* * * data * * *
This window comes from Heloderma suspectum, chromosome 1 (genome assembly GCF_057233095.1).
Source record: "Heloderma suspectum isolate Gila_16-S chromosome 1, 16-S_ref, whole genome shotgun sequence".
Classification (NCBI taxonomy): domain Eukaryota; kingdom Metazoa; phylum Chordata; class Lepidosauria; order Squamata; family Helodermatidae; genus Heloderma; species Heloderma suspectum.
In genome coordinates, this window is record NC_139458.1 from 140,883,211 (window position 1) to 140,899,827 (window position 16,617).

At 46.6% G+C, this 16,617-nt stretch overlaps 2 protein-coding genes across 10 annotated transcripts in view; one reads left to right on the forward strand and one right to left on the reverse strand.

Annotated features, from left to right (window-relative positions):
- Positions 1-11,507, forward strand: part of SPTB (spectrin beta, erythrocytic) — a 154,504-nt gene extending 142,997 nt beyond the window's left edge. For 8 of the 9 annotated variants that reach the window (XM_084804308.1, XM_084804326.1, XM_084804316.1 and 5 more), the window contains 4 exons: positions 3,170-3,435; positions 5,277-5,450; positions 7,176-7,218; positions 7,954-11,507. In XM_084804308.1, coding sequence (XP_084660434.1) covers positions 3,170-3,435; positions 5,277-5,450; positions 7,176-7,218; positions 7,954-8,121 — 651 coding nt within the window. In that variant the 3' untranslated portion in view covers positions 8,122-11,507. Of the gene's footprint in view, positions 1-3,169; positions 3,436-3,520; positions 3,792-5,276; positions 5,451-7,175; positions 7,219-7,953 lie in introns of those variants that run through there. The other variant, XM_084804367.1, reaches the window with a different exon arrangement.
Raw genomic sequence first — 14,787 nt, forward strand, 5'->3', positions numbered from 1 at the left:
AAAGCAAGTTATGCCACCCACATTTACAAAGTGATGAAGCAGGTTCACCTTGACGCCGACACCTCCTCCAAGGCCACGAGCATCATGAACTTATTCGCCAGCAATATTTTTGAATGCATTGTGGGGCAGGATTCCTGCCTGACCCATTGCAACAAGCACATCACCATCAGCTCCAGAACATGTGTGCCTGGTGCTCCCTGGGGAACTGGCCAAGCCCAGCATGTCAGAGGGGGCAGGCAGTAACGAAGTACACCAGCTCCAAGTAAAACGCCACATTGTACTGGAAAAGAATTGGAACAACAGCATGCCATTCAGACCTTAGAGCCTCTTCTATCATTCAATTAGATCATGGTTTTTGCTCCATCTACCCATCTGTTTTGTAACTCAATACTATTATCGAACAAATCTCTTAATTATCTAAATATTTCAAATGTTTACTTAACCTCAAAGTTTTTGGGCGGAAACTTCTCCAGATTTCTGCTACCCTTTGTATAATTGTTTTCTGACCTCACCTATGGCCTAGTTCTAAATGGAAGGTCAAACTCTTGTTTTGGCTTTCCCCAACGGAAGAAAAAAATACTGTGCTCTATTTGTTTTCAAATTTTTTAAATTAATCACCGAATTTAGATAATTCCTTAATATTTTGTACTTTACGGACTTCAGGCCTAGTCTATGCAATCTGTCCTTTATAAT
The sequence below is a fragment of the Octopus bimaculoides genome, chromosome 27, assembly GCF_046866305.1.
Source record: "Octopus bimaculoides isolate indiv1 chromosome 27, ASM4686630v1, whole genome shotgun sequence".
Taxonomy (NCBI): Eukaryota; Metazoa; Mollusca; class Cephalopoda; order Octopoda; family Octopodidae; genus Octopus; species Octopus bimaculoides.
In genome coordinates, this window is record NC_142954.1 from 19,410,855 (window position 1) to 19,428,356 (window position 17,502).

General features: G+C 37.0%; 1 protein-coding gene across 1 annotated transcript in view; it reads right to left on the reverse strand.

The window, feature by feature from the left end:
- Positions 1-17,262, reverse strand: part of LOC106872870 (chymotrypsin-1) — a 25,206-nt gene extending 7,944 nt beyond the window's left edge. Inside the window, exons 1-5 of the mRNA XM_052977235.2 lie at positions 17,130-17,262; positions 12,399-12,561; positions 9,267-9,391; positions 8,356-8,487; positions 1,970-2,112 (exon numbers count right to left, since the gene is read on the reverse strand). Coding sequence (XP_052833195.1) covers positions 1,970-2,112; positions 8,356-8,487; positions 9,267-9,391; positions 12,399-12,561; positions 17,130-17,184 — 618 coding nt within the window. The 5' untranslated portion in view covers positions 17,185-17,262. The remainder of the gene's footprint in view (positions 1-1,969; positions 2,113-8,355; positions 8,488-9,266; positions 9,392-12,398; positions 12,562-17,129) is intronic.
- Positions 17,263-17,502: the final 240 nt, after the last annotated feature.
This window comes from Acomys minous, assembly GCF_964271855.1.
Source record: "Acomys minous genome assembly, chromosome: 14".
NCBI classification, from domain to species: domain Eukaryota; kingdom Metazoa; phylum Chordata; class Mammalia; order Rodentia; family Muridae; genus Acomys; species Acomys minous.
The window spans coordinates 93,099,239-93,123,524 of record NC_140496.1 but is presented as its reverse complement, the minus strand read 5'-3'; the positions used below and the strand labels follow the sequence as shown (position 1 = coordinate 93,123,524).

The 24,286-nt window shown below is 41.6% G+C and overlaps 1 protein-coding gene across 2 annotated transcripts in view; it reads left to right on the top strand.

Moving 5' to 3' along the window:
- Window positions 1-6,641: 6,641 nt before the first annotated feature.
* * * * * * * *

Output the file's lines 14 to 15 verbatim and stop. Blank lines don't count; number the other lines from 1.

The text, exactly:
General features: G+C 37.0%; 1 protein-coding gene across 1 annotated transcript in view; it reads right to left on the reverse strand.

The window, feature by feature from the left end: